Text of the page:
People buy car insurance because they want to protect themselves financially if their car is damaged, but what happens when your insurance doesn’t cover a necessary repair?
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Engine failure is just one type of mechanical problem that isn’t covered by a standard car insurance policy. Even people who purchase full coverage aren’t covered for mechanical breakdowns, but there are optional coverages available that might help if you are stuck with a broken engine.
Traditional car insurance does not cover engine failure or other mechanical breakdowns
The only time a standard insurance policy will pay for engine failure is if the damage is caused by an accident or covered peril
Mechanical breakdown insurance is similar to a service contract and can be used to pay for engine failure
An extended warranty is a third-party service and maintenance agreement that covers unexpected damage and breakage not caused by an accident
Generally speaking, car insurance doesn’t pay for engine failure or the breakdown of mechanical parts in your vehicle. Car insurance is designed to cover damage that is sudden, unexpected, and accidental or beyond your control, like repairing your car after a collision.
Deterioration, basic maintenance, and wear and tear are all things that aren’t covered by your auto insurance policy. The only time a standard insurance policy will pay for engine failure is if the damage is caused by an accident or covered peril.
There are several different types of car insurance coverage that could potentially cover damage to your engine, including:
Liability: Liability coverage pays for damage you cause in an at-fault accident. This includes both bodily injuries and property damage. If you cause an accident that damages someone else’s engine, property damage liability coverage would pay to repair it. If the other driver is at fault for the accident, their liability coverage would pay to repair your engine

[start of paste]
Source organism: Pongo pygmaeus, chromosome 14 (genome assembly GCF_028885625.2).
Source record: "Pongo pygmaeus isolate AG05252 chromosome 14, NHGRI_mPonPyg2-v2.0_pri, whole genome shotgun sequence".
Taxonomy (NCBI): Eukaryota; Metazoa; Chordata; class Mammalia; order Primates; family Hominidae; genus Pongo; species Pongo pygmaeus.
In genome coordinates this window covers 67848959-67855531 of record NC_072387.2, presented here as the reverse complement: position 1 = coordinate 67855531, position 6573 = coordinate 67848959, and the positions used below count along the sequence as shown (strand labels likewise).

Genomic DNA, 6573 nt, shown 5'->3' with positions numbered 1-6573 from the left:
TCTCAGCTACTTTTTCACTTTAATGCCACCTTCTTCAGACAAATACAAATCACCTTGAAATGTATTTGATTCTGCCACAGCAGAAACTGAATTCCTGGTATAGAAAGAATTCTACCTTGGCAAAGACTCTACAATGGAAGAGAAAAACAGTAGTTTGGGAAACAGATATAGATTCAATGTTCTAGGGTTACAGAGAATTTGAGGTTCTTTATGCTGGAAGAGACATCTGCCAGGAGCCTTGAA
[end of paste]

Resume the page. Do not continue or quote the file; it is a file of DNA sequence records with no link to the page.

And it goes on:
Collision: Collision coverage pays for damage to your vehicle due to an accident, no matter who is at fault. If you hit a cement pillar or rear end someone on the highway, collision coverage will pay for repairs after you’ve met your deductible. If your engine failure is caused by an accident, your collision coverage would pay to repair it
Comprehensive: Comprehensive coverage pays for damage to your vehicle that isn’t caused by an accident. Fire, theft, and flood are just a few examples of things covered by comprehensive insurance. If your engine failure was caused by a covered peril, comprehensive coverage would pay to fix it
Engine failure or other damage to the mechanical parts of your vehicle is not covered under a standard insurance plan. If you are concerned about paying for engine failure or other mechanical issues, you may be able to purchase mechanical breakdown insurance.
Also known as car repair insurance, mechanical breakdown insurance (MBI) is similar to a service contract or warranty sold by a car manufacturer. Mechanical breakdown insurance is usually only available when you buy a car, and not every car is eligible for the coverage. Depending on your vehicle’s age and mileage, MBI coverage may or may not be available to you.
You can purchase mechanical breakdown insurance as an endorsement on your auto insurance policy, but the coverage can also be purchased as stand alone coverage through a third party, similar to roadside assistance coverage. The coverage is designed to pay for mechanical issues that aren’t caused by a car accident, like if your air conditioner suddenly stops blowing cold air.